Tuesday, March 28, 2006

Choosing to serve...

Those who run for public office should be commended. Other than serving their local community they usually don't have higher political ambitions.

That being said the incumbents usually have an advantage. Unless they've done something that really disappoints the people that elected them. That does happen. I worked in one community where a popular senior center director was fired. During the next election the Mayor and half of the city council members up for reelection lost their seats.

Getting back on point, I recently spoke with an elected official who observed that incumbents do have an advantage when it comes to knowing the issues. He also pointed out that if people don't take the time to learn more about the candidates, they will usually vote for someone whose name is familar to them.

Not everyone is suited for office, but they choose to run. If voters are supposed to know more about those who represent them, then candidates should take the time to familarize themselves with the office they are running for. Those who run in earnest should sit in on some of the meetings they will be expected to attend. Get a feel for the issues and what is on peoples' minds.

I recently was on a panel for a League of Women Voters' forum and most of the candidates had good answers for the questions that were posed of them. One candidate was consistent in his answers saying he'd have to study the issue more or there should be a study done on the issue. To that candidate I would recommend study the issues yourself, ask the right people for the information and I'm sure you'd get the answers to your questions. Studies can be expensive and I'd rather see fewer studies when the alternative may be cutting services to afford a study.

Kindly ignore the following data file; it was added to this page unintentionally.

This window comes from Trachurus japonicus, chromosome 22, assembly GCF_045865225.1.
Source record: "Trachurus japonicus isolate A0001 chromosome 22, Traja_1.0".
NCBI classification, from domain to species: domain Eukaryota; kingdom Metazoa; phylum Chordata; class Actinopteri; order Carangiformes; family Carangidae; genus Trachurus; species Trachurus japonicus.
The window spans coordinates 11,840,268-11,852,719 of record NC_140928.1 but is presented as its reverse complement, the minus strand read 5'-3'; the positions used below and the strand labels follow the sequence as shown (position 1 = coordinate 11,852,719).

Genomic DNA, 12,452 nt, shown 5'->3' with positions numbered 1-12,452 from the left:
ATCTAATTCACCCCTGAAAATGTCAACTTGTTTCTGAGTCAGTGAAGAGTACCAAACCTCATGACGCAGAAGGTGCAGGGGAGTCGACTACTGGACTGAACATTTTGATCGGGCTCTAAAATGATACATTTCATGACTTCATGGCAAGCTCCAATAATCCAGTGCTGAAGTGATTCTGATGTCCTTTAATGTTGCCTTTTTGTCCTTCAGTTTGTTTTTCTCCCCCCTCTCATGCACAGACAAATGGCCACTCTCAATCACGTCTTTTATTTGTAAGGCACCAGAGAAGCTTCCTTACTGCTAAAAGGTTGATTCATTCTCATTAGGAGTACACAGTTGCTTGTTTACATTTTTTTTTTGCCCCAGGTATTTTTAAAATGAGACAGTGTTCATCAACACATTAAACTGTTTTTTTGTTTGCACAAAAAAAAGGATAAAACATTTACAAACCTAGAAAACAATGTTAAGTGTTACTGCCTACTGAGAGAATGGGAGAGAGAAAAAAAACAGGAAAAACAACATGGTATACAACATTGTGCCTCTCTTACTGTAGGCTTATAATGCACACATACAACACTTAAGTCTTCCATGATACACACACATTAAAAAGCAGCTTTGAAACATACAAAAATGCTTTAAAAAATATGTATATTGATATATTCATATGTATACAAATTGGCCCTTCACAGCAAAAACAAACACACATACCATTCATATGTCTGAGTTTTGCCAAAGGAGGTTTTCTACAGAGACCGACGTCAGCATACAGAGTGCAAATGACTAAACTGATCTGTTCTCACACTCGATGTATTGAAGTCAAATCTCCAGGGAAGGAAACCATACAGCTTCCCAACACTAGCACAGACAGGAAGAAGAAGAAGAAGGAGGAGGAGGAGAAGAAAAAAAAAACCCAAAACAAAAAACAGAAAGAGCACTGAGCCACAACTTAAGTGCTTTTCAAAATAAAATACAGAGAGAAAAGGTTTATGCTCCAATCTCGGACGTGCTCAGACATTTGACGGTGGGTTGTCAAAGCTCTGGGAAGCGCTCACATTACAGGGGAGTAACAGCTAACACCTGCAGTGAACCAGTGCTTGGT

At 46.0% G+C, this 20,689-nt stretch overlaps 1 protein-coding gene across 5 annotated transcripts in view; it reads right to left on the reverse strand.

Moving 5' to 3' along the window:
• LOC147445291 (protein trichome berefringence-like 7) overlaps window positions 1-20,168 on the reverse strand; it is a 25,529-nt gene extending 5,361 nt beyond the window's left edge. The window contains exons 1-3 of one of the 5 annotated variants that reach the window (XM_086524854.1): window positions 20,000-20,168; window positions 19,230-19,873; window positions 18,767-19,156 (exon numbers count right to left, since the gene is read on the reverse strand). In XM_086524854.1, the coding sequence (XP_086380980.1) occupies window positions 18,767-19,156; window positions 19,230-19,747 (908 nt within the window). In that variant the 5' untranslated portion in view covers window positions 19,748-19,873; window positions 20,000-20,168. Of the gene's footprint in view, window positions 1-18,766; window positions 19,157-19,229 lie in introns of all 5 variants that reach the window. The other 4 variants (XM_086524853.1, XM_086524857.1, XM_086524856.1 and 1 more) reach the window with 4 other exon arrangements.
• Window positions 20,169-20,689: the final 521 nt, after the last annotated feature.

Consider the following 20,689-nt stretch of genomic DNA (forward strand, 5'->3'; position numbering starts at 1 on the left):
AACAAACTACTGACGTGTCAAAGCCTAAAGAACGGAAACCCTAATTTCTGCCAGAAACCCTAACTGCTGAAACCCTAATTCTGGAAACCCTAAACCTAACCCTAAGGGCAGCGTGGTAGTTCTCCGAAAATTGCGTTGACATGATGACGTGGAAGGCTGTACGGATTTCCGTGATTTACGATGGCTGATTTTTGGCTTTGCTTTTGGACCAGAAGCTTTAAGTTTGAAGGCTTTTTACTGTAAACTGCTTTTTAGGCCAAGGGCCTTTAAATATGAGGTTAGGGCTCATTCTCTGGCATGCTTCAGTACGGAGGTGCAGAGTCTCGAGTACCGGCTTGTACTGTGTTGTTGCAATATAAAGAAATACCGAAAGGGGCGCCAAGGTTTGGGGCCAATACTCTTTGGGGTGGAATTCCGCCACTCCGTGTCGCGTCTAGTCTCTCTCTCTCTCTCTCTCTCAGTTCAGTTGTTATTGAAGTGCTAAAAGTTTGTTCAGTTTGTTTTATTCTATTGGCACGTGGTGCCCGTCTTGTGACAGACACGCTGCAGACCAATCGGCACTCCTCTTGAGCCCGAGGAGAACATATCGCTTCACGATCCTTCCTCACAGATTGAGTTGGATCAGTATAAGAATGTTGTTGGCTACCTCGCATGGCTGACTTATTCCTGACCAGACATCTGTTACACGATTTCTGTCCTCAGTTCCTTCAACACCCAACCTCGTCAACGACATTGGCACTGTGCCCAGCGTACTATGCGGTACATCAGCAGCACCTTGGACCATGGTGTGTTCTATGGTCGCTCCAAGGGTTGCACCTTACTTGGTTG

As for whether being in office can change a person, it sure will. For some it will be a rewarding experience. For others they'll find out it can sometimes also be a thankless task. I sometimes tell this story. I was working at a radio station in Park Falls in 1992 when Russ Feingold came in and introduced himself. He talked about running against U.S. Senator Bob Kasten and the things he'd like to accomplish. He'd driven himself to the station. Flash forward to 2004 and now U.S. Senator Russ Feingold visits KFIZ on a Saturday to talk about his reelection campaign. Before he left I asked him if being a U.S. Senator had changed him over the last dozen years and I reminded him of our visit in Park Falls. He said he didn't think so...and left with his entourage of three or four.

Don't forget to vote on Tuesday, April 4th.